As coronavirus fears grow, UK students and staff share their opinions


The University of Kentucky announced a $500,000 investment into the campus’s mental health resources on Feb. 21, 2020. Photo by Rick Childress

Emily Girard

With eight cases of the novel coronavirus confirmed in Kentucky, students, faculty and staff have had mixed responses to the recently declared state of emergency. Though many students recognize the disease’s seriousness, many are skeptical of the validity of people’s panic.

“I think it’s important that we’re all cautious about the situation, but I think there’s also a certain degree of fearmongering that isn’t helping the situation,” said junior Bailey Chandler. “I just think…the prices for hand sanitizers going up and…people buying out supplies like toilet paper seems like an overreaction.”

“I agree that it’s being overhyped, but it’s also nice to see all the preventative measures UK has been putting into place,” said sophomore Shelby McCubbin. “You see that there’s now hand sanitizer everywhere and they have signs by the water bottle stations, so I’m glad that they’re trying to communicate more.”

Many students pointed out that other health issues at UK have received less media coverage, such as the flu and mental health. However, most were satisfied with UK’s coverage of the virus. Freshman Emilee Albright said she thought UK was handling the situation “fine.”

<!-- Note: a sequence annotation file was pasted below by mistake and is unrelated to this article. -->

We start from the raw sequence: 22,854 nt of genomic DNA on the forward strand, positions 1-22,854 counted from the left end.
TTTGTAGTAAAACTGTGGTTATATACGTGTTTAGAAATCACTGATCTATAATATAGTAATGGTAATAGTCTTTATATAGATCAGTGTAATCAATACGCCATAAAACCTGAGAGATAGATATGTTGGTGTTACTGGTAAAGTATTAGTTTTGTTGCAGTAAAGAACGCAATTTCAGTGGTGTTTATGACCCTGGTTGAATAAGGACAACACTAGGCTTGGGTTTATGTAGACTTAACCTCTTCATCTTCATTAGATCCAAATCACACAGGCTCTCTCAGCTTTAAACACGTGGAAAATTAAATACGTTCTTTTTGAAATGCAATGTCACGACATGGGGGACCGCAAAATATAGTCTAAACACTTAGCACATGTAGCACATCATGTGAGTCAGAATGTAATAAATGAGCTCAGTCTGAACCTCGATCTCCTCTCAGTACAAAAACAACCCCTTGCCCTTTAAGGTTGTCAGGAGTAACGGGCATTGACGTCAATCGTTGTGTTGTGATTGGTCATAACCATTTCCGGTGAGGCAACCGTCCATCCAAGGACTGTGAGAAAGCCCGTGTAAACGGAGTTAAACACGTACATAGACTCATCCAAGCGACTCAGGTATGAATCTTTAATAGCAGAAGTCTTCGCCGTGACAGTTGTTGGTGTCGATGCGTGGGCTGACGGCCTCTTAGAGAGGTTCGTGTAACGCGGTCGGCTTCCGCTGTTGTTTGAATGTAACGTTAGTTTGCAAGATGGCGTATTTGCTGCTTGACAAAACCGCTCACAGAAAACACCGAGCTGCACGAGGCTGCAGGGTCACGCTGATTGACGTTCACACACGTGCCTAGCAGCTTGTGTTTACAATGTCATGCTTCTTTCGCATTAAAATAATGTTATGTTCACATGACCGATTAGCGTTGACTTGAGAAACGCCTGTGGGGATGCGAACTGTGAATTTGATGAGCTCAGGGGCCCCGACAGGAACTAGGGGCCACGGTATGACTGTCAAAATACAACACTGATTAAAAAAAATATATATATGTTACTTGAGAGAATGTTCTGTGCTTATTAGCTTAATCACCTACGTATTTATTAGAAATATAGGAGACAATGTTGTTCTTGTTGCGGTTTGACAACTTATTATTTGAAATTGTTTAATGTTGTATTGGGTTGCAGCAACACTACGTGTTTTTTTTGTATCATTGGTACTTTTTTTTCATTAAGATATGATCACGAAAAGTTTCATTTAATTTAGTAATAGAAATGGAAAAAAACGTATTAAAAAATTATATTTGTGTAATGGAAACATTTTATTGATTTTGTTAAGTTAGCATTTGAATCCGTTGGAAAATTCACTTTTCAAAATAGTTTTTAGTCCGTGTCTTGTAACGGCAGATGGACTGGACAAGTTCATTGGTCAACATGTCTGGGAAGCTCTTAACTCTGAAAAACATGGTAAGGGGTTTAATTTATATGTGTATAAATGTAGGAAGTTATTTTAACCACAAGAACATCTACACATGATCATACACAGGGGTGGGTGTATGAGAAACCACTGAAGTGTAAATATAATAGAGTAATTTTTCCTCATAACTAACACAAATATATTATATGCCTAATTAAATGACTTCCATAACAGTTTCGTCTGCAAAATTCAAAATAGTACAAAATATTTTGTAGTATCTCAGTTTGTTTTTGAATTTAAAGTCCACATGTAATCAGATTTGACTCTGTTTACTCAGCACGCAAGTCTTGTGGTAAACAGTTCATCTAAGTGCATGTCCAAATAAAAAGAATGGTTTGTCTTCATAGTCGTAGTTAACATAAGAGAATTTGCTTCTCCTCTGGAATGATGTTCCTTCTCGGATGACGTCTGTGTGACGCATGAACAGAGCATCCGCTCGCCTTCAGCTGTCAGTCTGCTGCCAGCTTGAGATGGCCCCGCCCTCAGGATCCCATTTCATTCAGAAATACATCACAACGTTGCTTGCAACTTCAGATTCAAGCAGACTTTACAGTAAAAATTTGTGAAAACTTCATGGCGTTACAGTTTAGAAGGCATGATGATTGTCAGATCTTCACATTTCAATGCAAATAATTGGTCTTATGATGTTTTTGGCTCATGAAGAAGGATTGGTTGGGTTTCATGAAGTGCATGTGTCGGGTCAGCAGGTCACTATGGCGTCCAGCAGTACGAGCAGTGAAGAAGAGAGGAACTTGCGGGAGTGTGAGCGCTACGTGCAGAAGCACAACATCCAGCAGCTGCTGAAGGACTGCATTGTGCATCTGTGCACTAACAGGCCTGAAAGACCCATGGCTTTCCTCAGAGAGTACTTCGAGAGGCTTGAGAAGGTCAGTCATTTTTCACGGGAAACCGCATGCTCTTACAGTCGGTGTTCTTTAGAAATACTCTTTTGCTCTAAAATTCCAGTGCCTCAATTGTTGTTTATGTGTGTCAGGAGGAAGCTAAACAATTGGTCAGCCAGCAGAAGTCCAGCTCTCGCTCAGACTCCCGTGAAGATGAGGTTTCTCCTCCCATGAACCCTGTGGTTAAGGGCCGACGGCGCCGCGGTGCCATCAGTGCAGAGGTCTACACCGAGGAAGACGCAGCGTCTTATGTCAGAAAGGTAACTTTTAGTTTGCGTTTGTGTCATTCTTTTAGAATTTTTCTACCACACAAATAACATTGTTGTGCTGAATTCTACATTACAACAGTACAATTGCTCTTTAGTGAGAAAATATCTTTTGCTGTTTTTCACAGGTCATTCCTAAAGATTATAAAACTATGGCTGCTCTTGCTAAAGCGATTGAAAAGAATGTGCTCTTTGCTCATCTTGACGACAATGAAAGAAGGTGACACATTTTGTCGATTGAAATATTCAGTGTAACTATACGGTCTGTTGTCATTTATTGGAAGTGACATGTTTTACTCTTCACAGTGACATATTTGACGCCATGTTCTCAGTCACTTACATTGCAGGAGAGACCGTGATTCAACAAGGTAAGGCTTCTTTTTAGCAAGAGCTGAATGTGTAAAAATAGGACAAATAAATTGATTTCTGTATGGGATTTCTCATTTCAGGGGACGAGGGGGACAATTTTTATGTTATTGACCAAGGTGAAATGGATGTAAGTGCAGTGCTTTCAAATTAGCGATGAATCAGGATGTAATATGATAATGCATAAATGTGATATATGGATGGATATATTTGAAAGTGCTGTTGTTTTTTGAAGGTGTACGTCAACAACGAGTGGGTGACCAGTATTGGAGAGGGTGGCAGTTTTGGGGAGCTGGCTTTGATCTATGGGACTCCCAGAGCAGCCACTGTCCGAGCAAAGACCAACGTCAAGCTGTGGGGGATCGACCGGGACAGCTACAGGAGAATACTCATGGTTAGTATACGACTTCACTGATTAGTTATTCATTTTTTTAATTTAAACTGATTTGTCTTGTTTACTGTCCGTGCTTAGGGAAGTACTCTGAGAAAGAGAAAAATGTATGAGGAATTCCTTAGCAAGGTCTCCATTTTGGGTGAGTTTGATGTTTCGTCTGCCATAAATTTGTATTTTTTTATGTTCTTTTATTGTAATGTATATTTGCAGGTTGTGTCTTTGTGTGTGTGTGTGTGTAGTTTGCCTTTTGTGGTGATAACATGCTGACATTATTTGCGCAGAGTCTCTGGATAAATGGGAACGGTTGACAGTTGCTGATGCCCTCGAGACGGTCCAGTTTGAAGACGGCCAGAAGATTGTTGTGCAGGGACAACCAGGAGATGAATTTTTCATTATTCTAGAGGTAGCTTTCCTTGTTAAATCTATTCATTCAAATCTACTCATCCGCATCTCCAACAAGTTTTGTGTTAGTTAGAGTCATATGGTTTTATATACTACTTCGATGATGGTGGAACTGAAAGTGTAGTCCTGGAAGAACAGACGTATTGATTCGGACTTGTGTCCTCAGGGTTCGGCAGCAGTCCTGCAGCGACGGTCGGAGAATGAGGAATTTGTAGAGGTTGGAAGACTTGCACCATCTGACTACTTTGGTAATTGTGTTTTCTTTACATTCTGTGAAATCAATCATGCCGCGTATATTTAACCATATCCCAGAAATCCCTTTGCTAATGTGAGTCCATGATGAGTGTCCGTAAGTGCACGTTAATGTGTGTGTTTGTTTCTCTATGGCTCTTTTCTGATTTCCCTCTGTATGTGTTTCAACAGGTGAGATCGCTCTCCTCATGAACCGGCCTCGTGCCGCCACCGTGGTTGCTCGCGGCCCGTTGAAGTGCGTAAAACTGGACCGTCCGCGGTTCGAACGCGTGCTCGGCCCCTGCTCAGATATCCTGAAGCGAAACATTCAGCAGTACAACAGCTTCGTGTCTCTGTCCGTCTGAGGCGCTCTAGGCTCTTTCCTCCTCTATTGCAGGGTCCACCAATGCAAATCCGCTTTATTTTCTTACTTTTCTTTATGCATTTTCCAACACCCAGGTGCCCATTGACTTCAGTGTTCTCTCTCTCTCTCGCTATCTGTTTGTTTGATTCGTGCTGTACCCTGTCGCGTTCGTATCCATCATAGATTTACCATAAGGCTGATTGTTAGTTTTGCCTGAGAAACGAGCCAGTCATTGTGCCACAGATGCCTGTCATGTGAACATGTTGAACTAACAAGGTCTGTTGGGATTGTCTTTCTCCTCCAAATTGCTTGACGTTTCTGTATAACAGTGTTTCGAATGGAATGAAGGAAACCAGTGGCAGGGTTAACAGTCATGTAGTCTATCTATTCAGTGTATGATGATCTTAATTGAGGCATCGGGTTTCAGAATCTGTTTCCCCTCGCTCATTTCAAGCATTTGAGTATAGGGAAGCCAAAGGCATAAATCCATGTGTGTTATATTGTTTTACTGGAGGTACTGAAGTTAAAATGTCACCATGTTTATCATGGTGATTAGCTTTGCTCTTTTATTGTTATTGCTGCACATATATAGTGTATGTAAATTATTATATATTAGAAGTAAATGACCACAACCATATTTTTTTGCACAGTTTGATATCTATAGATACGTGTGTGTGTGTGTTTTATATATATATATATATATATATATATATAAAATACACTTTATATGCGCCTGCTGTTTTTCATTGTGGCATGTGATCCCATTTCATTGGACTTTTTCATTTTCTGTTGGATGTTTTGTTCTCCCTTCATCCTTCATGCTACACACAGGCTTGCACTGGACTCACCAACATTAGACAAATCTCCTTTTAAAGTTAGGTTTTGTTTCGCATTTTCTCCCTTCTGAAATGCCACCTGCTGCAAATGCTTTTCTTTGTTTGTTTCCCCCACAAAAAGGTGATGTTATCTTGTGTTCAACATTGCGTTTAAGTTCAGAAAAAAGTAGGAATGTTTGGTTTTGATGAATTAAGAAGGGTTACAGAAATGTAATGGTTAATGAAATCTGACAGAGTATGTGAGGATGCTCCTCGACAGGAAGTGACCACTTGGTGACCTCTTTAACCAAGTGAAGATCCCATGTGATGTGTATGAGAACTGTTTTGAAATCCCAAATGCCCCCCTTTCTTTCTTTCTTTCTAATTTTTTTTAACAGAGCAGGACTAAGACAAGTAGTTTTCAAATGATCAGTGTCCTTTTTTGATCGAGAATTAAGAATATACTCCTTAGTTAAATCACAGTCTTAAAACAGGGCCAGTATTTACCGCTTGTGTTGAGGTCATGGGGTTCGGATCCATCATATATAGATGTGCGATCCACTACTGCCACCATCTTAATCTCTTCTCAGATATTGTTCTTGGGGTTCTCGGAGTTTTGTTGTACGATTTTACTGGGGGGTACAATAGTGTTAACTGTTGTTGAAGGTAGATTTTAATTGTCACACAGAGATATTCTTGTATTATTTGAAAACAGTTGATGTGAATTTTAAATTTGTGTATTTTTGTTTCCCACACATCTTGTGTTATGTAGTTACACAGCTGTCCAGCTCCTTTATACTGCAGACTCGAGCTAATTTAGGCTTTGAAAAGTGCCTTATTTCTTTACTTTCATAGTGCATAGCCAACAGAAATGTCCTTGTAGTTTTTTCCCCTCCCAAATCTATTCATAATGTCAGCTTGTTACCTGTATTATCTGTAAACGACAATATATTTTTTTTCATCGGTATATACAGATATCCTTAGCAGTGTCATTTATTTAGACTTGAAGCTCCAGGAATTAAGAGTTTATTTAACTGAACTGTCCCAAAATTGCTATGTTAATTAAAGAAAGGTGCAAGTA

“They’re keeping us informed,” she said. “I’m just scared about taking [the virus] home to my grandparents.”

UK has sent multiple emails to students containing updates on the situation. Additionally, on Monday, UK began asking students to fill out a voluntary form notifying campus officials about their travel plans. A 14-day isolation period was also implemented for students returning from countries with heightened travel advisory. 

“I think [the form] will be helpful if we have students going to places that have been affected, but I’m not sure how it will help in the long run,” said Hannah Evans, administrative support associate for the Lewis Honors College.

“It seems like a good idea to make sure…we don’t spread it,” added Chandler.

Overall, though, students have not been concerned about the virus’s effects on their travel plans. Sophomore Rachel Wagers said she was “still going to Florida on a plane.”

“If anything, flights will be cheaper for spring break…because people don’t want to travel,” added sophomore Cole Rainey. “I’m not really worried myself.”

Dr.  Terry Stratton, assistant dean in the College of Medicine, said that most students should not worry about their health.

“Just be educated about it, use common sense, and should persevere fine,” said Stratton. “If you have a suppressed immune system…then maybe it’s something to be wary of, but the average college student…[is] pretty healthy.”